Awards and award attitude :(

by "Paul Rudolf" <paul(at)>

 Date:  Fri, 24 Sep 1999 23:29:12 -0700
 To:  "hwg-basics" <hwg-basics(at)>
  todo: View Thread, Original
Please don't take personal offense to this post, it is not aimed at list
members, or amateur or professional web authors.

I have just done a "search and destroy" mission with my wife.  Explanation
and results a bit later.

I am under the impression that in order to get good placement in some
hi-profile search and/or web directories (Yahoo, etc.) not only must you
wait patiently for the "officials" to inspect your site, make sure you don't
submit too often, make sure you submit often enough, come up with the $$$'s
to make a splash, you also need to have an "Award Winning Site"!

In short, I'm appalled, or in my wife's words, "bullpucky"!

I'm in the process of setting up shop, not to build sites, but to help site
owners modify and repair their sites to accessibility standards.  So, off I
went getting info regarding contracts, copyright liabilities, work for hire
info...  Just about anything to help keep me legal.

I ran across a site that had a "sample contract" that looked interesting, as
well as a "price sheet" and a "portfolio page".  Looked impressive for a Web
developer to advertise that a percentage of their work had won awards.

So......  Off I went to grab some marketing ideas, sort of "side-tracked".

My first visit was to a site bearing the "Mojan Select Web Award".  I found
this award is self-proclaimed, and led to an on-line mall.  The first thing
I did was to run the "W3" validator on the "Award", no, not worthy of caps,
"award winning site".  It failed.  So, off I went to "Bobby".  It failed.

OK, so maybe the site owner made some changes.  So......  I went to the
Majon Web site to see what their criteria was for receiving or should I say,
applying for their award.

Their site was a Web Mall.  The Award was there for the taking.  After all,
what commercial site wouldn't want free advertising in the form of issuing
an "AWARD".  All you needed to display their AWARD, was to feel your site
met your excellence standards of quality.  Not bad, maybe we should all get
their award.

So.......  I ran the Majon site through the same validation routine.  It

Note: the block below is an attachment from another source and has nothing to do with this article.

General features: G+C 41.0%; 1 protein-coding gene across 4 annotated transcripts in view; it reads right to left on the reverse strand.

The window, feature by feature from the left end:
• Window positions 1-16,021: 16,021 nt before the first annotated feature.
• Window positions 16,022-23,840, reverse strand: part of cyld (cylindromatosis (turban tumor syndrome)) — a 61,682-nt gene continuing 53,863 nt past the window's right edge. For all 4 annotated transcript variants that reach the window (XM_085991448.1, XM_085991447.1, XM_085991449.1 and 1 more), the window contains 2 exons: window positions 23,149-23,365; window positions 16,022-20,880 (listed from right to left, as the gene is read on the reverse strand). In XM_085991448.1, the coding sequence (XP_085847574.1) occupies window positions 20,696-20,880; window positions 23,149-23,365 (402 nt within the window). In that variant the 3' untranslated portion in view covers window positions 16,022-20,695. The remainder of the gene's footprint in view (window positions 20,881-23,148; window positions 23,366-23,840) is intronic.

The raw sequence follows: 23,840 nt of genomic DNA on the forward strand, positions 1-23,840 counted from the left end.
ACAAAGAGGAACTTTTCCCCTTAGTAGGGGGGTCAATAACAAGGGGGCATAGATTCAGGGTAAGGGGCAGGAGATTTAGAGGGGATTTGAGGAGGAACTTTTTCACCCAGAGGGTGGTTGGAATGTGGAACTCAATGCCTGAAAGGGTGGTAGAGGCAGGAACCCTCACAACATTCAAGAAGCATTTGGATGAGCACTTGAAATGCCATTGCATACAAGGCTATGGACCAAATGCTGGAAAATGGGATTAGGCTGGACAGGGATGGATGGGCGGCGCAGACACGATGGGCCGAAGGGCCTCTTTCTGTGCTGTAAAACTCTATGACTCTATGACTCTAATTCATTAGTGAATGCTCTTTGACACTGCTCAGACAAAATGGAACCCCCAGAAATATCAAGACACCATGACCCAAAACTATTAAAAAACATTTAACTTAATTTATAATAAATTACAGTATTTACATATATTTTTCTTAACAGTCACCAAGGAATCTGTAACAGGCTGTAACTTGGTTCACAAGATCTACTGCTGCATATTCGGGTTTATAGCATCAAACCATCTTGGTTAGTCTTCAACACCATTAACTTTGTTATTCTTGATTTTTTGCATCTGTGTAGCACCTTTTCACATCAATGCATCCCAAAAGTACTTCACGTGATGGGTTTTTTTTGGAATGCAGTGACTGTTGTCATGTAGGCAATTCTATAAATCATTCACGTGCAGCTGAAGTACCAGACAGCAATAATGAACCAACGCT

failed on both counts... miserably!

Maybe, this is the only site that is smart enough to have you make your
visitors believe your site won an award, just to get that visitor to their
on-line mall.  Award-winning strategy!

So......  I took a look at another site (from the portfolio page), this time
to a different subject, a Wedding Boutique site.

At least the "Boutique Award & Wedding Links" site made you apply for an

So......  I ran both the award winning site and the award giving site
through validation, and both failed on code and accessibility.

Maybe I'm blowing smoke?  I don't have a clue?  People don't believe that
people use web browsers such as LYNX, or maybe people that are blind don't
get married?

As I noted in a previous post, I have been working with people with
disabilities for a long time, and help these folk learn to browse the web
with their "attachments", or "appliances" to assist them in reading the web
pages.  Or, what about a person that may be illiterate to the English
language, and needs (or uses) a text to speech converter to go to the Web
Mall to Spend their income?  I guess their money is worthless!

So......  Both my wife and myself decided to check out some of the
"disability" related web sites.  Only a small percentage passed Bobby, and
even less passed HTML validation, yet had won awards from "Disability

So......  We validated yet another "Award Presentation" site.  It failed.
So did most of the sites listed in it's "Award Winners" list.  Even the one
that boasted "We take pride in an accessible Web Site", yet failed Bobby.

Are we to ignore most of the standards that the HWG represents, only to add
to the list of inaccessible web pages?  Is it really the purpose to sell our
clients/customers on a site that requires the use of a particular browser
with a particular plugin.  Are we to forget that a lot of executives browse
the web for information, not "pretty pictures"?  Should we ignore people
that NEED devices to assist their shopping spree web browsing?  Are we to
assume that only people with PIII/500 computers with ISDN or ADSL
connections are going to be the lowest common denominator?

My first Internet experience was with a 286/8 running the Shareware version
of Telix, connecting at 1200 baud to the State University.  Gopher worked
then, and still works today!

Are we to ignore that Microsoft and Netscape are starting to get other
operating system platforms competing for Web Browsers, like Linux?  We may
look at how our pages view in IE or NN, but do even consider how NN sees
your site when under Linux?  How about seeing if your site is navigable with
LYNX, which also come in a flavor for Windows.  There is also a DOS based
graphical browser.  For which browser should we develop our site?

Just because your ISP says 98% of all browser hits come from either IE or
NN, do we just ignore the rest?  Here's what your ISP can't tell you.  How
many of these hits are from people with graphics turned off?  How many have
used their own style sheet?  How many of these hits are from people that
can't navigate your site with a mouse, therefore leave before have a look?
What "User Aids" are used to navigate these sites?

An analogy brought to me once, was regarding a company on the third floor of
a building with no elevator.  He decided that an elevator wouldn't be worth
the investment...  He had yet to have a customer in a wheel chair.

Thanks for letting me release my frustrations!

Paul Rudolf paul(at)
Personal Software Systems

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